Julia Morgan

How Julia Morgan finally won U.S. architecture's highest honor

Updated 8:03 am, Saturday, June 28, 2014

Nobody in the Bay Area who cares about architecture needs to be convinced of Julia Morgan's lasting worth. Her early 20th century buildings - public and private, large and small - enrich the texture of communities across the region.
But when it came time to make the case that a self-sufficient woman who died in 1957 deserved the most prestigious award in American architecture, her boosters left nothing to chance - which is why Morgan's grandniece on Saturday will receive the annual Gold Medal presented by the American Institute of Architects.
"They turned in the most complete and scholarly and persuasive nomination package I've ever seen," said Robert Ivy, the AIA's executive director. "Her lifetime's impact on the profession of architecture has been huge."
Morgan is only the eighth posthumous recipient of the Gold Medal, a distinction that puts her in the company of Thomas Jefferson. More startling, she is the first female architect selected for an honor first awarded in 1907.
Those elements combined to focus attention on the award when it was announced in December. Not all of the attention was favorable; skeptics raised the specter of tokenism, a way to break the males-only barrier with a woman whose best-known building, Hearst Castle, began construction in 1919.
Morgan's supporters from the start of their campaign saw something else - a uniquely well-rounded architect with a degree in engineering who designed more than 700 buildings, 21 of which are either National Historic Landmarks or are on the National Register of Historic Places.
The catalyst was Julia Donoho, an architect and attorney who is a regional director of the institute's California Council. She's also on the AIA board, and had been searching for the right woman to nominate for the Gold Medal since the boys' club nature of the award was the subject of a talk she attended several years ago.

Ideal candidate

In early 2013, she found the ideal candidate: Morgan, trained at UC Berkeley as an engineer before becoming the first woman to graduate from Paris' famed L'Ecole de Beaux Arts in 1901. Three years later she was the first woman to receive a California architectural license.
What counts 110 years later, Donoho said this week, is the quality of the work.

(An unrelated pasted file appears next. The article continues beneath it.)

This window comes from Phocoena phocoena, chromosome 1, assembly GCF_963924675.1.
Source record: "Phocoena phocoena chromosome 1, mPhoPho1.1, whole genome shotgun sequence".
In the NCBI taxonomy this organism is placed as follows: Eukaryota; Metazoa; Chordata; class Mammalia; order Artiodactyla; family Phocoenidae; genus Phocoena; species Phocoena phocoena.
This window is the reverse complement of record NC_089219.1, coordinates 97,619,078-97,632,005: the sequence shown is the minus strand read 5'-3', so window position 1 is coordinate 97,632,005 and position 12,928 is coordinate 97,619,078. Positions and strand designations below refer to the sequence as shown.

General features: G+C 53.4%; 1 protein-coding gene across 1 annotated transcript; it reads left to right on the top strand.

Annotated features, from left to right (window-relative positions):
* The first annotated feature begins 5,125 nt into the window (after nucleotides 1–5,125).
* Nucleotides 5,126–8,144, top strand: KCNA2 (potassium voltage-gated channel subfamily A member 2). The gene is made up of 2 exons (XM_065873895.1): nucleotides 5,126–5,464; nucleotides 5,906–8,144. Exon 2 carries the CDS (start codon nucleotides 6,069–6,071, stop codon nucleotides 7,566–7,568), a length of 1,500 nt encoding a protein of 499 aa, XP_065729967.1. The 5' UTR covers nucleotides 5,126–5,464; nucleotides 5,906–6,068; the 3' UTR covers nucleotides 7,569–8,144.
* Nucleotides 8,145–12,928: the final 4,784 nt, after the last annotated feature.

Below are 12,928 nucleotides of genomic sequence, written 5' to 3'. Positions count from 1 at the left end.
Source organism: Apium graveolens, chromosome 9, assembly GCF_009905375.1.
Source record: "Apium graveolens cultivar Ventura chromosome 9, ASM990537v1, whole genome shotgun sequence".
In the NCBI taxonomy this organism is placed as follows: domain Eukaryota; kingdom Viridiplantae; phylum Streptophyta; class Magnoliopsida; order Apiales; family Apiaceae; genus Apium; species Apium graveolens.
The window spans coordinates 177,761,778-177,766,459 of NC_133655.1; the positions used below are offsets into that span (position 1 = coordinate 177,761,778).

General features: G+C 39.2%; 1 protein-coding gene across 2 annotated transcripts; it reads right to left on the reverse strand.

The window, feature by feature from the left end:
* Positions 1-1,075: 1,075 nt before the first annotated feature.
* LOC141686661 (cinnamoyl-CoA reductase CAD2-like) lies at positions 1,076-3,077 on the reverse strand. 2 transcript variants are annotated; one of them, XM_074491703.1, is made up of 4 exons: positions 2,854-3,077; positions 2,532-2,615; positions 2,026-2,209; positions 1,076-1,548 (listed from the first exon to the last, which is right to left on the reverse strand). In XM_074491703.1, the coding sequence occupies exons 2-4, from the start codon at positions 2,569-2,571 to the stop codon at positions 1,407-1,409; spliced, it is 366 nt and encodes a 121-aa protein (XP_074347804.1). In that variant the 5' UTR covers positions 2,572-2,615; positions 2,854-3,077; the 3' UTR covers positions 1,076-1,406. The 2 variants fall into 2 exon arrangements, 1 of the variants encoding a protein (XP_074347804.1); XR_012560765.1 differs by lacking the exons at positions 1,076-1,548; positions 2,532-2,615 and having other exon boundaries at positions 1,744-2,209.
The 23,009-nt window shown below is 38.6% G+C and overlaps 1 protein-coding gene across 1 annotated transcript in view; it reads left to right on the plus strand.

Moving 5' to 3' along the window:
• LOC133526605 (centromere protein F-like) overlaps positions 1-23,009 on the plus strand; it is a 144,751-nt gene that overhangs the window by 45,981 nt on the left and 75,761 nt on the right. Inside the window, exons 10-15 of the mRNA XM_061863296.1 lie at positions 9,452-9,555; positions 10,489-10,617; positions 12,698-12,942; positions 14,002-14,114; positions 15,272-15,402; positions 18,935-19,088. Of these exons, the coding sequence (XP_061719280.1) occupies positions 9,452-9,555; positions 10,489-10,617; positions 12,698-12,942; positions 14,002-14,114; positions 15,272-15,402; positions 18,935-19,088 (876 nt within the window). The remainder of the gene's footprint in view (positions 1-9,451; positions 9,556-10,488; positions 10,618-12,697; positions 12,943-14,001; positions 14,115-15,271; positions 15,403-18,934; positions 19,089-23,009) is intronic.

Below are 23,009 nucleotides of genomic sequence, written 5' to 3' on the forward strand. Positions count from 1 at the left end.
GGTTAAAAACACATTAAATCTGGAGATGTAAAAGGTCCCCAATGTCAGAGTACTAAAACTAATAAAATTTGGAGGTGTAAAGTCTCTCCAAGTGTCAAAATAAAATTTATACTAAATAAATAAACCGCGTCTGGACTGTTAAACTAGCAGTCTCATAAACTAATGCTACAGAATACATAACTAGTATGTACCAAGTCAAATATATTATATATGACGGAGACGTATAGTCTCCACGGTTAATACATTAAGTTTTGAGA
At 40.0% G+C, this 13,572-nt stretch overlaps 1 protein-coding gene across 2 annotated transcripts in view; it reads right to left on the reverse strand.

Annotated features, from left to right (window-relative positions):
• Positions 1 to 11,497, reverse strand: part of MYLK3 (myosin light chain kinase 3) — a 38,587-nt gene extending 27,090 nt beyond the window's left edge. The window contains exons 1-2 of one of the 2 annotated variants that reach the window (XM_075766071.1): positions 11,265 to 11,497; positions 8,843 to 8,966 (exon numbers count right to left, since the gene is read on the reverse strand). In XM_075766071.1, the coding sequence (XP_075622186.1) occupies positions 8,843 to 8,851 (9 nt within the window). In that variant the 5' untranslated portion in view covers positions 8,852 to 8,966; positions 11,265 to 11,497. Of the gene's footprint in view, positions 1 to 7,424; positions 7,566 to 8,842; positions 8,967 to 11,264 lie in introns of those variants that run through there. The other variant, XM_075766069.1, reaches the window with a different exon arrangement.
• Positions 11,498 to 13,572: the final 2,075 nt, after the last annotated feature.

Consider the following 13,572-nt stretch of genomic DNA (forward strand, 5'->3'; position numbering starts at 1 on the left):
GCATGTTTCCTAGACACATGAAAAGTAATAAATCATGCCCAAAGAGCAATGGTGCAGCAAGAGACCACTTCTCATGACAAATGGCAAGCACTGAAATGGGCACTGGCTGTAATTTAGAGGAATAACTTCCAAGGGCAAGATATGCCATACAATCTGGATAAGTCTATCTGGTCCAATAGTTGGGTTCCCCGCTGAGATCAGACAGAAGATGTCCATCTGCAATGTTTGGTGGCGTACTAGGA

"Julia did so much of value, in so many different areas," Donoho said, referring to neighborhood churches and women's social buildings as well as private homes of lavish scale. "She has a compelling story."
The first meeting was held in March 2013 in the Berkeley office of Sandhya Sood, an architect who has studied Morgan as a pioneer of sustainable design and presented a paper on the topic at a 2012 statewide festival celebrating the architect. Different scholars volunteered to write about different aspects of Morgan's work, while Donoho and the other two regional directors of the AIA state council concentrated on lining up letters of support that might help sway the national board.
One of the five letters allowed came from Sen. Dianne Feinstein - who proclaimed Morgan to be "a true California gem" - and another came from Maria Shriver. The others were from an illustrious and deliberately varied trio of architects.

Revere history, new era

Michael Graves, who brought classically infused postmodernism to mainstream America in the 1980s, extolled Morgan for "showing us how to revere history and design for a new era." Frank Gehry, whose swirling titanium Guggenheim Bilbao in 1997 made postmodernism seem quaint, described Morgan as "expressing structure in new ways." Both are Gold Medal winners.
The fifth letter came from Denise Scott Brown, a hero to activists who feel that women haven't gotten a fair shake from the profession. She's the longtime professional partner of Robert Venturi, her husband, but when Venturi received the coveted Pritzker Architecture Prize in 1991, it went to him and him alone. Last year, 19,000 people signed a petition to extend the honor to Scott Brown as well.
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